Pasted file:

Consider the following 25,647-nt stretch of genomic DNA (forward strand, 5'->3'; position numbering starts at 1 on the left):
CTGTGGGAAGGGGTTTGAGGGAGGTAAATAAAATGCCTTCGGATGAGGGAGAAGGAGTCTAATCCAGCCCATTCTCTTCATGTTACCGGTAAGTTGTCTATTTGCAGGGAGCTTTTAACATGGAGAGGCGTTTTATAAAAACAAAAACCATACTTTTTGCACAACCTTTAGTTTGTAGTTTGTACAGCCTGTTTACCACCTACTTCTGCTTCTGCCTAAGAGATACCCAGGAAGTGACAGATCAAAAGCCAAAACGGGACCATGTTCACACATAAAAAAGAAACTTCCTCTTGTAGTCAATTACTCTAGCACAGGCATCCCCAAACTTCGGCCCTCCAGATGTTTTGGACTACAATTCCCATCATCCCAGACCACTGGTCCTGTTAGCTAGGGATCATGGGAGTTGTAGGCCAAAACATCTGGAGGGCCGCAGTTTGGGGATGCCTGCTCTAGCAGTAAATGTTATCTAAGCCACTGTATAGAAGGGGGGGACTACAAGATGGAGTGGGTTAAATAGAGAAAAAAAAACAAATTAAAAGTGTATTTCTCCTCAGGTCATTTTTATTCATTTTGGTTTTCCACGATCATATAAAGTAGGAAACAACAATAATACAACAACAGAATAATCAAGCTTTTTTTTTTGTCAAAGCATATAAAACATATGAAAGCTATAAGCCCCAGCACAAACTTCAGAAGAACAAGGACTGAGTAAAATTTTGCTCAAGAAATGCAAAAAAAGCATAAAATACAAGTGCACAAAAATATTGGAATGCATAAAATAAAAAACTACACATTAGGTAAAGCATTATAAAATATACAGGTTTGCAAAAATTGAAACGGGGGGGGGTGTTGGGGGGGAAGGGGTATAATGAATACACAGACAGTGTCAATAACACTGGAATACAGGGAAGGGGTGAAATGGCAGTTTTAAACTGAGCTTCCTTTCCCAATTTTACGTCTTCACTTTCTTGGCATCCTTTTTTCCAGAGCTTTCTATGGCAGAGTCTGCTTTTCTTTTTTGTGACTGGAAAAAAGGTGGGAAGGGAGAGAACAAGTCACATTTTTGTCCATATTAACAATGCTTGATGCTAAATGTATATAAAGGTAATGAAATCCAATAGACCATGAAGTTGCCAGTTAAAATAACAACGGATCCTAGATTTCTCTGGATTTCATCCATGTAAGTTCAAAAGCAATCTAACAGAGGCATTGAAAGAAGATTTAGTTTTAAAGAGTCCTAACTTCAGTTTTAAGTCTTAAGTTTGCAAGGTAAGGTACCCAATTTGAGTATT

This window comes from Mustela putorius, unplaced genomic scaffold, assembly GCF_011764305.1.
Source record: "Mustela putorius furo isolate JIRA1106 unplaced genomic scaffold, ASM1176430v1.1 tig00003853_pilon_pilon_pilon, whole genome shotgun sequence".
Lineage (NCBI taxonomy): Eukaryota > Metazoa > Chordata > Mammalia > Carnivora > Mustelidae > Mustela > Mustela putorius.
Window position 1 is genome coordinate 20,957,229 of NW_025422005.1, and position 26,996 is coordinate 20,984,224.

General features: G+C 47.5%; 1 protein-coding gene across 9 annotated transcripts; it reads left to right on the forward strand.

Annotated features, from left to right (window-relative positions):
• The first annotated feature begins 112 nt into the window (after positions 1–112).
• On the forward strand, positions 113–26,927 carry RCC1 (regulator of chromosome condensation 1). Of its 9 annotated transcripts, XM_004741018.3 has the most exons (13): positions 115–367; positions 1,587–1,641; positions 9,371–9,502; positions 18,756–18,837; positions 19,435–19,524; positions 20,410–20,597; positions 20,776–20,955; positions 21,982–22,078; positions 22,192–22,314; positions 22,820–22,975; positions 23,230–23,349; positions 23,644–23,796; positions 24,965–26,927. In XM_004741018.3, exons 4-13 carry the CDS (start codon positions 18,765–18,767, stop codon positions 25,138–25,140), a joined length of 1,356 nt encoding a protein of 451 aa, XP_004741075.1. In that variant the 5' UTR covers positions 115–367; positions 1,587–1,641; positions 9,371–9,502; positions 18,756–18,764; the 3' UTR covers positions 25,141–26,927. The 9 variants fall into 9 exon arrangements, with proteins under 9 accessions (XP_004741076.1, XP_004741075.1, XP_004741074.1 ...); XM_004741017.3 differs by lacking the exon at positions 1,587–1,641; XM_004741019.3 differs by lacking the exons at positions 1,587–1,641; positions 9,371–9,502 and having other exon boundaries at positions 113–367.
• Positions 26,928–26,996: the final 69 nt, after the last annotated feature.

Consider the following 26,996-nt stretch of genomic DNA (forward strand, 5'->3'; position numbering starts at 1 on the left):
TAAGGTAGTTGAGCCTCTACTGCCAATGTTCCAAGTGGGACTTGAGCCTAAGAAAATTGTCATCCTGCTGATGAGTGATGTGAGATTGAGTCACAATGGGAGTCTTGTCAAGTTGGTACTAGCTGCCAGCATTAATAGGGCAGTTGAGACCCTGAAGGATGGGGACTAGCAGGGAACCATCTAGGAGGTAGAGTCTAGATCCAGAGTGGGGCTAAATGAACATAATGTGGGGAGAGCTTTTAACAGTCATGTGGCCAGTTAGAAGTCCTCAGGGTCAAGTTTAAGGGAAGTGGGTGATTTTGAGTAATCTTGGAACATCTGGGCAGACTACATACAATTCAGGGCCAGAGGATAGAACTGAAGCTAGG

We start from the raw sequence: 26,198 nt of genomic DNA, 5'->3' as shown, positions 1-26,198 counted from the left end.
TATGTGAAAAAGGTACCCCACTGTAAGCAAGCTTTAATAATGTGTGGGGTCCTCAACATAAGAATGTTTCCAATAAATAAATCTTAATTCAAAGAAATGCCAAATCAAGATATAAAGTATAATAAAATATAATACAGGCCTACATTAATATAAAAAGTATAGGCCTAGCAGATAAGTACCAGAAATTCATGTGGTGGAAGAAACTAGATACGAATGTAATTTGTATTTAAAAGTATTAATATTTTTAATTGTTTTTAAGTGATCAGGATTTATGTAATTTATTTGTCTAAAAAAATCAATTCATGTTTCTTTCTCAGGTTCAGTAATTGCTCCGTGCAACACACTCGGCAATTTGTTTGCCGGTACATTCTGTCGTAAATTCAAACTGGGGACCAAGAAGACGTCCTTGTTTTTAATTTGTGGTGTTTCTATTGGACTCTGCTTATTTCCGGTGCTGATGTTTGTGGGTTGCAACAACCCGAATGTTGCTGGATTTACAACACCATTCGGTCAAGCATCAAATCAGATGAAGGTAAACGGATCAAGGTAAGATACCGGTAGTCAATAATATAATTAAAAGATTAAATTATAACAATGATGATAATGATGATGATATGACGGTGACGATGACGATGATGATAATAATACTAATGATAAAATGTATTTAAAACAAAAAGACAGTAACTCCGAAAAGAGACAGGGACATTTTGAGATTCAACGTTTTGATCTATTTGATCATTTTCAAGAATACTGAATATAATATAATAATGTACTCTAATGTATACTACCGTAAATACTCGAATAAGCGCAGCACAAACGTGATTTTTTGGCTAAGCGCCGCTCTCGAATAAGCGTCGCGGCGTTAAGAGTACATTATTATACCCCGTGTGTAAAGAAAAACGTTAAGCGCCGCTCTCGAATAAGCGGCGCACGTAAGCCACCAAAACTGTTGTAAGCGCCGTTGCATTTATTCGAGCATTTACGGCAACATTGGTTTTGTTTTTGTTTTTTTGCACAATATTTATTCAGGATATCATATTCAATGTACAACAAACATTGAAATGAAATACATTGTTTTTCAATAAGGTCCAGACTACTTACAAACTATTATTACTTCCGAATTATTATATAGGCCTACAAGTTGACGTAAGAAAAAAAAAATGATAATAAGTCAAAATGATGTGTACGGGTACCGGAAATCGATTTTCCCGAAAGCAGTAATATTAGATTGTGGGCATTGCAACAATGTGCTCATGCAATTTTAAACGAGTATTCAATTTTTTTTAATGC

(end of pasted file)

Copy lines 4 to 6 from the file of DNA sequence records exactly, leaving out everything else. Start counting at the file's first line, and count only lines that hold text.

Source record: "Mustela putorius furo isolate JIRA1106 unplaced genomic scaffold, ASM1176430v1.1 tig00003853_pilon_pilon_pilon, whole genome shotgun sequence".
Lineage (NCBI taxonomy): Eukaryota > Metazoa > Chordata > Mammalia > Carnivora > Mustelidae > Mustela > Mustela putorius.
Window position 1 is genome coordinate 20,957,229 of NW_025422005.1, and position 26,996 is coordinate 20,984,224.